I hope this is helpful.
Mrs. Clwyd : To ask the Secretary of State for Employment how many women are employed by the Employment Service ; and what this figure is as a percentage of the total work force of the Employment Service.
Mr Michael Forsyth : Responsibility for the subject of the questions has been delegated to the Employment Service Agency under its chief executive. I have asked him to arrange for a reply to be given.
Column 812Letter from M. E. G. Fogden to Mrs. Ann Clwyd, dated17 March 1994 :
The Secretary of State has asked me to reply to your question about the number of women employed by the Employment Service and what percentage of the total workforce this represents.
I have looked at the latest available staff-in-post figures taken at 1 January 1994. These show that we presently employ 49,061 staff. Of this figure 35,119 are women, which represents 71 per cent. of the total workforce.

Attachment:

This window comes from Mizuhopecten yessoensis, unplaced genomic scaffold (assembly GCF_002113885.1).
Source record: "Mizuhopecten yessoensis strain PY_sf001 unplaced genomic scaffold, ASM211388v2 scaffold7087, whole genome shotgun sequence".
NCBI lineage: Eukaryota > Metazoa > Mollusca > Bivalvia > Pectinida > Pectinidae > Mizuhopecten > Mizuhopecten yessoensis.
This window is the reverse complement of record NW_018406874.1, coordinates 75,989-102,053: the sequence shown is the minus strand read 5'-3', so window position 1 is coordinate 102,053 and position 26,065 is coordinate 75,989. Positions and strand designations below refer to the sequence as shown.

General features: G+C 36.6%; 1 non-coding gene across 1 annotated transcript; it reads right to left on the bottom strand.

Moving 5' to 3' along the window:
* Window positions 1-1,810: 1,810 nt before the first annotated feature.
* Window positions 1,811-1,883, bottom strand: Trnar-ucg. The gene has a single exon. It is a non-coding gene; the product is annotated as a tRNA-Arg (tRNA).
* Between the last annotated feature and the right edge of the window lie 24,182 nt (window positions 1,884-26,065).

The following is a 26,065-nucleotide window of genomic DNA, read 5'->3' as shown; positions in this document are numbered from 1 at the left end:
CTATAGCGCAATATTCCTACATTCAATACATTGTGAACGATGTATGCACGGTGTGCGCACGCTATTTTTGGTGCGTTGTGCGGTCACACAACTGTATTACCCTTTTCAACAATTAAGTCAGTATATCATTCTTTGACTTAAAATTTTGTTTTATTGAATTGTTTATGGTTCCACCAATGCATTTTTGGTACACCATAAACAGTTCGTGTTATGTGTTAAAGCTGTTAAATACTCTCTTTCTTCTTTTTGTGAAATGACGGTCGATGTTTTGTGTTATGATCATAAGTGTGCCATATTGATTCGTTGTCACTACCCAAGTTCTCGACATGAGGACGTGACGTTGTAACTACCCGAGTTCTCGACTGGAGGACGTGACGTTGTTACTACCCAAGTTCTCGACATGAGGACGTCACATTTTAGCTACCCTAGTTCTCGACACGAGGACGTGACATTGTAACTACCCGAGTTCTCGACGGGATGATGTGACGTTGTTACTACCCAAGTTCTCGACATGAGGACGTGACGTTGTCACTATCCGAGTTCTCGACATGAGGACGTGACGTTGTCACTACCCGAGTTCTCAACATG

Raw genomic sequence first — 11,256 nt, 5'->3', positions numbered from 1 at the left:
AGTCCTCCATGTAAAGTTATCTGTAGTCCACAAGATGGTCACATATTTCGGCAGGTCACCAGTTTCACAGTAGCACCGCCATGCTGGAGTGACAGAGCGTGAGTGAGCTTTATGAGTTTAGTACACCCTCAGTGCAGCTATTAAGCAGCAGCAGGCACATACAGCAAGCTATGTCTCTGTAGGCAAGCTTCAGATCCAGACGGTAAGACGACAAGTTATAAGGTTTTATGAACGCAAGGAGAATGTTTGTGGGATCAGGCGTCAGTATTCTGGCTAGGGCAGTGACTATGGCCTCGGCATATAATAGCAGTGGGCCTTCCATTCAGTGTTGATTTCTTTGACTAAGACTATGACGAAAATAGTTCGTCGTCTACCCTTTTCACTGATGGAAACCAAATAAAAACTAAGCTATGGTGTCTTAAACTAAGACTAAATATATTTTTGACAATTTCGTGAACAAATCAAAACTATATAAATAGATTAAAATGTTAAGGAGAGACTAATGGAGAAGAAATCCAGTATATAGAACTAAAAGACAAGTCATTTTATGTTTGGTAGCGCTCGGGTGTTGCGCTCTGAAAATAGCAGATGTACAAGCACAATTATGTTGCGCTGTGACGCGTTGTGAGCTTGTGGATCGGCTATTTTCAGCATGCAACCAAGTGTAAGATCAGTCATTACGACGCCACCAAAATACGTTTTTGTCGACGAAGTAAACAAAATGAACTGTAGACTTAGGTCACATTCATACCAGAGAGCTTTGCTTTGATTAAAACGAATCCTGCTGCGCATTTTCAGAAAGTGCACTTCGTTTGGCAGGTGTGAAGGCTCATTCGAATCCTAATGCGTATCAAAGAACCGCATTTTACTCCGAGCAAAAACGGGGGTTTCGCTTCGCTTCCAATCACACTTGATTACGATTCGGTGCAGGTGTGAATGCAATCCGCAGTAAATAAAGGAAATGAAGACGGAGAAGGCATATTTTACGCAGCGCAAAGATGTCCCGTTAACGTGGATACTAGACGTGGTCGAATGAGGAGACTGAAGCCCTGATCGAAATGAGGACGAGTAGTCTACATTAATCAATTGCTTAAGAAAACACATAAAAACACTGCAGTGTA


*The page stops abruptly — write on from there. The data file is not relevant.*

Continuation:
I hope this is helpful.
Mr. Steen : To ask the Secretary of State for Employment how many rules and regulations his Department has passed in each of the last three years.
Mr. Michael Forsyth [holding answer 16 March 1994] : My right hon. Friend the Secretary of State made the following number of statutory instruments in the last three years :
|New |Other |instruments|instruments ------------------------------------------------ 1991 |25 |10 1992 |29 |12 1993 |27 |9
"Other instruments" cover those which amend, replace, or revoke existing instruments, or are commencement orders.
Not all instruments impose requirements or regulations on business.
Mr. Steen : To ask the Secretary of State for Employment how many self-financing regulatory authorities his Department has set up since 1979 ; what was the annual running cost of each of the self-financing regulatory authorities in each of the last three years ; what is the current staffing establishment ; and what it was last year and two years ago.